What advice do you have for other siblings of individuals with autism?
My best advice for siblings would be to talk. Get support and don't go through it alone. Even if it's just to a friend, a teacher or your parents because it'll help them immensely to understand how you are feeling.
If you feel like I did, like you want to be strong for your parents so you bottle it up and hope it goes away – talk to someone outside the family who can just listen. I had a teacher at school in sixth form who I shared everything with and they made time to listen to me because they understood. It helped so, so much to get it all out.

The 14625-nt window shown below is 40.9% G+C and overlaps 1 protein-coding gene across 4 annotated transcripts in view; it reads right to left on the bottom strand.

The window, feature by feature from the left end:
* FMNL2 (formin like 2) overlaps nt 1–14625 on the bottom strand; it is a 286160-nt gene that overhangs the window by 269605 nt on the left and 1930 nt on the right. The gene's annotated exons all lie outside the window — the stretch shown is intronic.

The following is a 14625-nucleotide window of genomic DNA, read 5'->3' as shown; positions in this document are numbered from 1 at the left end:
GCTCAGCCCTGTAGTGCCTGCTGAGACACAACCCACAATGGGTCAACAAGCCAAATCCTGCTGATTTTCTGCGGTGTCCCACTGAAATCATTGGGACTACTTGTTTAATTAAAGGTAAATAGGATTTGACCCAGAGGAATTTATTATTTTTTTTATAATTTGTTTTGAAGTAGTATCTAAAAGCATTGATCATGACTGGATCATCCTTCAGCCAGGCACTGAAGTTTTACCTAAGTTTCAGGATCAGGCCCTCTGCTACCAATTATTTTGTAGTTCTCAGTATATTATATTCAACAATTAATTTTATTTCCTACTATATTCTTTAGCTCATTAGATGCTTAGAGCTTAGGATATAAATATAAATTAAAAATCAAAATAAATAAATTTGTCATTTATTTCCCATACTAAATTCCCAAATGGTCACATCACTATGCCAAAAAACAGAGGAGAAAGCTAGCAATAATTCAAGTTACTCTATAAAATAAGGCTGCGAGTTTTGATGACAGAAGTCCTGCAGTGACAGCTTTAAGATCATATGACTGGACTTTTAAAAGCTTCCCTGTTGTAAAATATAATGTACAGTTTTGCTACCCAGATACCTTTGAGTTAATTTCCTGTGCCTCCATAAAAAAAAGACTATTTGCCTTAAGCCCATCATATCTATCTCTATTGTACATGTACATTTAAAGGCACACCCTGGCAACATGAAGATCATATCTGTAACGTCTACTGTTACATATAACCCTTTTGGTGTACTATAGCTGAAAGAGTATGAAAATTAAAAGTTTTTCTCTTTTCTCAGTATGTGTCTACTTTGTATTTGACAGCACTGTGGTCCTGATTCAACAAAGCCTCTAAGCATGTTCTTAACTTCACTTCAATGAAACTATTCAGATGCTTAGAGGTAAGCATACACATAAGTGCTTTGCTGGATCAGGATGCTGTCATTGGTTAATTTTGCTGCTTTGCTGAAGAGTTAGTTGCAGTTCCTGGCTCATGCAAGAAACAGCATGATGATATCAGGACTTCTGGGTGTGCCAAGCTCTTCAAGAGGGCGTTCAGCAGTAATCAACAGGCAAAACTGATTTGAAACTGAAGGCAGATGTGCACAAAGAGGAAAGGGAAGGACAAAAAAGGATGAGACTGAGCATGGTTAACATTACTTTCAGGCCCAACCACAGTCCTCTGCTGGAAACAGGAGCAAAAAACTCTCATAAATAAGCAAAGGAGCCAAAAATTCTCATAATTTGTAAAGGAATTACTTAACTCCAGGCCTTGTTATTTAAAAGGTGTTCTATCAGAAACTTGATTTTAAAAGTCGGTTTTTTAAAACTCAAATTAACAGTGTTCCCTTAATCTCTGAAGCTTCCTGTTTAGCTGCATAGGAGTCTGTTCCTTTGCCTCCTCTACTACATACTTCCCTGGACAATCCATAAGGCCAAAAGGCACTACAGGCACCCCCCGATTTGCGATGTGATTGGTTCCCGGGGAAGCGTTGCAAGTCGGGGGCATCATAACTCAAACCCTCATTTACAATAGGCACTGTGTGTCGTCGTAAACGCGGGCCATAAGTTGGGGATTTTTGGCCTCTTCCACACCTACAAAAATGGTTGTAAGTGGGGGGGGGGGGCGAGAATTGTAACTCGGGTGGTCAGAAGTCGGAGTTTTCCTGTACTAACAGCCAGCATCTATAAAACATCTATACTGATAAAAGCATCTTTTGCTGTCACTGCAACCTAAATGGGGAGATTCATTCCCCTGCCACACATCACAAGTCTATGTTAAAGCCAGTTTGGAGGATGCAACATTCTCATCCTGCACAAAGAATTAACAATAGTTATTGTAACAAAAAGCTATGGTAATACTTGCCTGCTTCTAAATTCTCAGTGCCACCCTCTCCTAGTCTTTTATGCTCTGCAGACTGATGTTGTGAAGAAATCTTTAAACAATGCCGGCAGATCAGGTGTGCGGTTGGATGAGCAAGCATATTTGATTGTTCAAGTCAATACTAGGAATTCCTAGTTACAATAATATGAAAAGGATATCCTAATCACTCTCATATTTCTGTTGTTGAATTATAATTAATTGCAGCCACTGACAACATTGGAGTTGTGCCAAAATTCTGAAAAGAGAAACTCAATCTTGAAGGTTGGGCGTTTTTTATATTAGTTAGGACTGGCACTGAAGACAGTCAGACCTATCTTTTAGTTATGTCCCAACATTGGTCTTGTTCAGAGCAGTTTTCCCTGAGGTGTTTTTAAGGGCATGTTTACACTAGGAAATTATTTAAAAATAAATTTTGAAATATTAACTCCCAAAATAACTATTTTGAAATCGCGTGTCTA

At points, I had lost all hope that my family life/sibling would ever get better. But we are all working hard to get there and it just goes to show that even when there is no feeling that it's ever going to get better, if you keep pushing and trying, eventually it does and then nothing can stop you. You've been through your experience and now you are on a good path where you'll stay.
If you have any questions or want any help/advice don't hesitate to email firstname.lastname@example.org and I'll do my best to help!